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FMA Washington Report: July 11, 2022
MSPB Issues Precedent-Setting Decision Affecting Whistleblower Protections

The Merit Systems Protection Board (MSPB) recently issued a noteworthy decision, Skarada V. Veterans Affairs Department, that impacts civil service protections and whistleblowers.

A Government Executive article summarized the case: “Timothy Skarada, a supervisory physical therapist at the Veterans Affairs Department, alleged in 2013 and 2014 his supervisor was impaired while providing care for a patient. He said he subsequently faced reprisal including his chain of command not communicating with him, excluding him from meetings, subjecting him to frivolous investigations and creating a hostile work environment.

The board, however, found that the post-disclosure actions Skarada faced did not amount to a sufficiently consequential change in duties as required under whistleblower law to qualify as retaliation. Agencies engage in retaliation when they create a "significant change" in duties for someone who blows the whistle, but the board found the changes Skarada alleged did not meet that standard. He failed to show the meetings from which he was excluded were a key part of his job, while other inconveniences did not amount to a hostile work environment, the board found.”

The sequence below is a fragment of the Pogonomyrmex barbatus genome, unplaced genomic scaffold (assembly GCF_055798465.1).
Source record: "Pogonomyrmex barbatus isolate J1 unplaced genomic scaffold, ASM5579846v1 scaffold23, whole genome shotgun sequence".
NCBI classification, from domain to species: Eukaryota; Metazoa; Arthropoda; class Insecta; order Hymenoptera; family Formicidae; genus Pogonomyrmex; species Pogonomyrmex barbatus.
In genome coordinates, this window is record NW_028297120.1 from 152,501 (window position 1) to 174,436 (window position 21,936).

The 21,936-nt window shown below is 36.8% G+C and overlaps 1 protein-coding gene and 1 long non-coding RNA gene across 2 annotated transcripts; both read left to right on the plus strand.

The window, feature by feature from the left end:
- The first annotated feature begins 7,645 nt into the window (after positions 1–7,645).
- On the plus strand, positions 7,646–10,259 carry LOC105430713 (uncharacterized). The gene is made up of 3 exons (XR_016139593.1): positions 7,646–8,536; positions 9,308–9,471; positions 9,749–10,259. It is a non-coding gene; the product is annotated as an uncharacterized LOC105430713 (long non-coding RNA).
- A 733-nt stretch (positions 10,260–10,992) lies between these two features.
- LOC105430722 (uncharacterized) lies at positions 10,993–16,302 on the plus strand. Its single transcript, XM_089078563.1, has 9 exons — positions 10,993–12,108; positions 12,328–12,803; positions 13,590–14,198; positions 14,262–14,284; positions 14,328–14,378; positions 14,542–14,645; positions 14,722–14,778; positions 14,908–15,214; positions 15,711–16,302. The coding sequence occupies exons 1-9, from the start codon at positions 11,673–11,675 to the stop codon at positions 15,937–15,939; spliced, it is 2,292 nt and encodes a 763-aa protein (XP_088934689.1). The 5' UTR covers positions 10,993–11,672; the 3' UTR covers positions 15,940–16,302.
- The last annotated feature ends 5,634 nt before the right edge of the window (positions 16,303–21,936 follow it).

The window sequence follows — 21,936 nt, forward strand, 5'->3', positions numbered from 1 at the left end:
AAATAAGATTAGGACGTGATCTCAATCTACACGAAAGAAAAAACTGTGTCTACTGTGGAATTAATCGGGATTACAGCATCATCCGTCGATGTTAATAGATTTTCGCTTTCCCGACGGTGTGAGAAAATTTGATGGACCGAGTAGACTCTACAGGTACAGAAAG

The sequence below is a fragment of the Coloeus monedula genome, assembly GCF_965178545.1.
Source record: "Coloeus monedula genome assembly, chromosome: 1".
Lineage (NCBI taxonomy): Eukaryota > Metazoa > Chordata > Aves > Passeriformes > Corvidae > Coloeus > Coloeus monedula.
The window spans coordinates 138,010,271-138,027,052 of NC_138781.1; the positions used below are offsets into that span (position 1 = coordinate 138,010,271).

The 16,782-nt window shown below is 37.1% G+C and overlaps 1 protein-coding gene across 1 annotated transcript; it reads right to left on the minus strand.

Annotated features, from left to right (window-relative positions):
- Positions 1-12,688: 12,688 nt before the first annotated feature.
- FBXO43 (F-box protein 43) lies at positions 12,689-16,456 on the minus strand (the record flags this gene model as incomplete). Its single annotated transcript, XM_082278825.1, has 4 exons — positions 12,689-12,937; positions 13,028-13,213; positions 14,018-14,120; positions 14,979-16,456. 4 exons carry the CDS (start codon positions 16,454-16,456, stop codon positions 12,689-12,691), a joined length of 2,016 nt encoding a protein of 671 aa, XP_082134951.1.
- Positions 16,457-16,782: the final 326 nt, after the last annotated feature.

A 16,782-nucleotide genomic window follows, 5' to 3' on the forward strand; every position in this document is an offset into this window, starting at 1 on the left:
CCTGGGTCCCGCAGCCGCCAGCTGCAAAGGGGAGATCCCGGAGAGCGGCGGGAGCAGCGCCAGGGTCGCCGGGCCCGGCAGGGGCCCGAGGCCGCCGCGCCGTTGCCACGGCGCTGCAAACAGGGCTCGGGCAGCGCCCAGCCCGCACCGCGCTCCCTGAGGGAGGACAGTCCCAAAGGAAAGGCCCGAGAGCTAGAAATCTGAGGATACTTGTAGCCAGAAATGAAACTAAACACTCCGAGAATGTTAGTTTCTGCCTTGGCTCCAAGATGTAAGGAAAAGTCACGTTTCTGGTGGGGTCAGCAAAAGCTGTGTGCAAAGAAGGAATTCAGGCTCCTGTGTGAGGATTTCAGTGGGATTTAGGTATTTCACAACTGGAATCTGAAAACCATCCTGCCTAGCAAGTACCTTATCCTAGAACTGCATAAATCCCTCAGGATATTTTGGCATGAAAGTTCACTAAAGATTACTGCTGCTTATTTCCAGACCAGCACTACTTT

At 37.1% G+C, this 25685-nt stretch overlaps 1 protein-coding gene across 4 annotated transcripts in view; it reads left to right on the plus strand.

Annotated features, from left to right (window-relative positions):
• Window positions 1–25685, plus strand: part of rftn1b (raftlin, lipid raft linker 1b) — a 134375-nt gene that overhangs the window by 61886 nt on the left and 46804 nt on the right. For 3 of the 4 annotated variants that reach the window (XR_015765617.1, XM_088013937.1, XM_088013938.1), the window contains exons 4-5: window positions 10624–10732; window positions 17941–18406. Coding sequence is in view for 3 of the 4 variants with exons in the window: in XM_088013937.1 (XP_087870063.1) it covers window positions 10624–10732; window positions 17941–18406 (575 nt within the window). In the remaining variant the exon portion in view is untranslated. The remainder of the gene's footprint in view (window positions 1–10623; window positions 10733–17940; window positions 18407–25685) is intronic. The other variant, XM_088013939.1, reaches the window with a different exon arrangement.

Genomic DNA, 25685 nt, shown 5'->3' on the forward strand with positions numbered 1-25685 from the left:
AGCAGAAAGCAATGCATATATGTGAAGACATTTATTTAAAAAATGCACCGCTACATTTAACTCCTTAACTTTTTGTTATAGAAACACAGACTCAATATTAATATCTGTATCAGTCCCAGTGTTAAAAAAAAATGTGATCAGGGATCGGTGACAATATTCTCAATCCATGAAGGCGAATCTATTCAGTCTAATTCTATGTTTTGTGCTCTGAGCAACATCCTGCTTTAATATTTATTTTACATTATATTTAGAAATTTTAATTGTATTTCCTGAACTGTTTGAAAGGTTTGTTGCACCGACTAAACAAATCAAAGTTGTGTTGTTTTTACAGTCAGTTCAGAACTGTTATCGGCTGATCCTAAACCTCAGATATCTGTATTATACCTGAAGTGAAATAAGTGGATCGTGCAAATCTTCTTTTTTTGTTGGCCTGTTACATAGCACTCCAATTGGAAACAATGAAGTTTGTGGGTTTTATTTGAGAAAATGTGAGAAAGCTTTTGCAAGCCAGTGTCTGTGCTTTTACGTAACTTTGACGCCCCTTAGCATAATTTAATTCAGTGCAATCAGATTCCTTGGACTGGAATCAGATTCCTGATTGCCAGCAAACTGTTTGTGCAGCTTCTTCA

The MSPB, in its Opinion and Order, ruled, “In sum, the appellant’s allegations, collectively and individually, while perhaps indicative of an unpleasant and unsupportive work environment, do not establish, by preponderant evidence, that he suffered a significant change in his working conditions.” To read the full ruling, please click here.

The ruling is also significant in its mere existence, as MSPB only recently restored a quorum and its ability to finalize cases, after a gap of more than five years resulting in a huge backlog of cases. Restoring a quorum and returning MSPB to full strength was an FMA issue brief through those years, and we are relieved MSPB is finally again functioning properly and doing its important work.

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